>all cases yesterday, we were going very slowly, so it's not a speed
>issue either.
>
>I wonder if the axles can move fore and aft and if there's something
>amiss in that plane of movement.


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Old 03-31-2005, 15:02   #5 (permalink)
Ian Rawlings
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Re: Lincolnshire Land Rover Club

On 2005-03-29, Jon <nospam@nospam.com> wrote:

> Possibly a CV joint on one of the props giving way causing fouling
> between flange and prop?


Probably worth getting a breaker bar in there to shift each link
around to see if there is play in the linkages from the axle to the
chassis.

--
For every expert, there is an equal but opposite expert
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Old 04-01-2005, 01:01   #6 (permalink)
Austin Shackles
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Re: Lincolnshire Land Rover Club

On or around Tue, 29 Mar 2005 13:57:52 +0100, Jon <nospam@nospam.com>
enlightened us thusly:

>Possibly a CV joint on one of the props giving way causing fouling
>between flange and prop?


<pedant mode>

You only have CV joints in the props if you've put them there yourself.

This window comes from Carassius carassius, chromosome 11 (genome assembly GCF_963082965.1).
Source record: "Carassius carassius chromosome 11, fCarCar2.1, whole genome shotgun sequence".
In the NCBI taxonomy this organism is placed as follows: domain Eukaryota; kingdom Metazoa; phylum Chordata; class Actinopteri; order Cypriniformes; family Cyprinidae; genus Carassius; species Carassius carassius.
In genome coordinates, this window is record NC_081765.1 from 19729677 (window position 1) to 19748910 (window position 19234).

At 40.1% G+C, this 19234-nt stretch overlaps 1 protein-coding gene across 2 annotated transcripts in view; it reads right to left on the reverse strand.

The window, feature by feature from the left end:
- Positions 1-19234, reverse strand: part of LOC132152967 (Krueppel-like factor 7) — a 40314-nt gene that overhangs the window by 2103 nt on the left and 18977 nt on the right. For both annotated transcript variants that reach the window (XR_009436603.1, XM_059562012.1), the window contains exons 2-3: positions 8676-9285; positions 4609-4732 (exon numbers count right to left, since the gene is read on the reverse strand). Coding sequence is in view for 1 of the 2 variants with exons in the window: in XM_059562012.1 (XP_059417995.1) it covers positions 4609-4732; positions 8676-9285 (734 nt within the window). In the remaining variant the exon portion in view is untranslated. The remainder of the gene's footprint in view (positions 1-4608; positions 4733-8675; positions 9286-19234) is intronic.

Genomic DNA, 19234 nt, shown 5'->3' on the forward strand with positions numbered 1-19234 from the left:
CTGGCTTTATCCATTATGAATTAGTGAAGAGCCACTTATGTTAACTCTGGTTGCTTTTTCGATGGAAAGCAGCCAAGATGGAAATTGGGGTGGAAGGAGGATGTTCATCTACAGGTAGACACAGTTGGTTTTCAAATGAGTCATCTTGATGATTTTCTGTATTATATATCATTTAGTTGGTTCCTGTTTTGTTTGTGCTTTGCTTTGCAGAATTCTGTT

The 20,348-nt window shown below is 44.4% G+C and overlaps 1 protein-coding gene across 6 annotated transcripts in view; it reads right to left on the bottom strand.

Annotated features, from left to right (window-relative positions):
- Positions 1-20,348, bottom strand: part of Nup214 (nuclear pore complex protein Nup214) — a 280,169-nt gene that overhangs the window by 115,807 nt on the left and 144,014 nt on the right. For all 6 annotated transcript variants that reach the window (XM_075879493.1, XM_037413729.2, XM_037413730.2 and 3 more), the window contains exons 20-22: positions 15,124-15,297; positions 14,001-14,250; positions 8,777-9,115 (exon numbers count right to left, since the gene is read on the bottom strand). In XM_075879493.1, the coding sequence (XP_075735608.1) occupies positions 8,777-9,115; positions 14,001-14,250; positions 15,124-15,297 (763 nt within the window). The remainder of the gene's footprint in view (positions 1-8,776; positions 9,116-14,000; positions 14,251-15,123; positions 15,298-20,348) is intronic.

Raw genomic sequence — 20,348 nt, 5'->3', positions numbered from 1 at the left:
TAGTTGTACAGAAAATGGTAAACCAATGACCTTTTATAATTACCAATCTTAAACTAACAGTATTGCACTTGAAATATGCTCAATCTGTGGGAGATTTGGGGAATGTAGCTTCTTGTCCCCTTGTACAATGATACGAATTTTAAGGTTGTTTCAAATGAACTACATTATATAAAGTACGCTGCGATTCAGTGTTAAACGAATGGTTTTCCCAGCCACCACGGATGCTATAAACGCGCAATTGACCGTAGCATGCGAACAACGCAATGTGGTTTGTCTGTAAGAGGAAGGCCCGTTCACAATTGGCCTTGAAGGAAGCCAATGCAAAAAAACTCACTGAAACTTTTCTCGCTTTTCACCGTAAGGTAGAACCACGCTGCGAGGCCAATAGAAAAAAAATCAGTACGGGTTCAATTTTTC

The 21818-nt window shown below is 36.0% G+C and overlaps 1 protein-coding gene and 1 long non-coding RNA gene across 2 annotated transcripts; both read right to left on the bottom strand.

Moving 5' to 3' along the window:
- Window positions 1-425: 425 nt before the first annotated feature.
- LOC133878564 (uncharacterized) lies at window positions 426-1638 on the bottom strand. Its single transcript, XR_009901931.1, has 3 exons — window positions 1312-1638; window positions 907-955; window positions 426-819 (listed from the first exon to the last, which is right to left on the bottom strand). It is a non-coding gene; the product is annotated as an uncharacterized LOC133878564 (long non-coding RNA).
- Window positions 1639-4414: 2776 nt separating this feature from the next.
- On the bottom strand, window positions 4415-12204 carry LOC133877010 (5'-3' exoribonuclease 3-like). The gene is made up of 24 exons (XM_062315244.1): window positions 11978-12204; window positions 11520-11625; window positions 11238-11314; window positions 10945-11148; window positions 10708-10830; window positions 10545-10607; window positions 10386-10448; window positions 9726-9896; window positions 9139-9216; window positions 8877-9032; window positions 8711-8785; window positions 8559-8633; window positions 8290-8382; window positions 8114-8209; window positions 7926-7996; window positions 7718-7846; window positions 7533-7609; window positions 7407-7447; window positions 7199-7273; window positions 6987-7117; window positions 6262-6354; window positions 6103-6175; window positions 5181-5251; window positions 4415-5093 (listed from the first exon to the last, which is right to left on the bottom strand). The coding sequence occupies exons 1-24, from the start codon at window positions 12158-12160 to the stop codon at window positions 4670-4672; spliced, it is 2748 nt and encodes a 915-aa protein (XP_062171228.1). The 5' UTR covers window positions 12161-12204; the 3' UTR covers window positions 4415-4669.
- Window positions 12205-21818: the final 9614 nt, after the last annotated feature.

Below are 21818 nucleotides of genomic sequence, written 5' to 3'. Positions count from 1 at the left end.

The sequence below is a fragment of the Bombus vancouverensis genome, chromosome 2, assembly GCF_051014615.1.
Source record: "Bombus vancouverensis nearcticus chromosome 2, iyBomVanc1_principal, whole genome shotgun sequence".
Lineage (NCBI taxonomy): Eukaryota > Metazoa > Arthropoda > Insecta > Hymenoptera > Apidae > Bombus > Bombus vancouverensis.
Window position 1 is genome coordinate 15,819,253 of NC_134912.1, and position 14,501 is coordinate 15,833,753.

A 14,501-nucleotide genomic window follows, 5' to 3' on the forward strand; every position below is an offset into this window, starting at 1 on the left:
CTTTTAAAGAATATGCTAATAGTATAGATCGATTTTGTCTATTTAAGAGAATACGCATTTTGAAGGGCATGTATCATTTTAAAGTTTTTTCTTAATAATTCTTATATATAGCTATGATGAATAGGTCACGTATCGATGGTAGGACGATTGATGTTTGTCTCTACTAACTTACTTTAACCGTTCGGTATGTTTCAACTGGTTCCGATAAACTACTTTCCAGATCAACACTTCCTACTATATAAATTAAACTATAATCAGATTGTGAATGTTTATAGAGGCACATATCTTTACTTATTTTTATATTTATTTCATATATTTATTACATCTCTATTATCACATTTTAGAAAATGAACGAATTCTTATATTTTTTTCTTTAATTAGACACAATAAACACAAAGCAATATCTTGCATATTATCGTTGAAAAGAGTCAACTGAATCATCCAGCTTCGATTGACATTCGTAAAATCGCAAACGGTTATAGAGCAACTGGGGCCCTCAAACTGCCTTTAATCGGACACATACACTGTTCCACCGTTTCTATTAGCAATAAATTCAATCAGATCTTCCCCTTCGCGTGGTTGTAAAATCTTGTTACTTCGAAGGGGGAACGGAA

Land rover propshafts have UJs, or Universal Joints. The notable thing
about these are that they're *not* CV (Constant Velocity) and this is why
you a) have one each end of the shaft and b) they have to be aligned
correctly.

</pedant mode>

Early LRs (series, in the main) have UJs in the front hubs, which is one
reason why they're not full-time 4x4. RRs, Discos, Stage 1 V8s, and others
have CV joints in the front swivels.

--
Austin Shackles. www.ddol-las.fsnet.co.uk my opinions are just that
"Chuck didn't reply, so George swung round in his saddle. He could just
see Chuck's face, a white oval turned toward the sky.
'Look,' whispered Chuck, and George lifted his eyes to heaven.
(There is always a last time for everything.)
Overhead, without any fuss, the stars were going out"
Arthur C. Clarke, "The 9 billion names of God"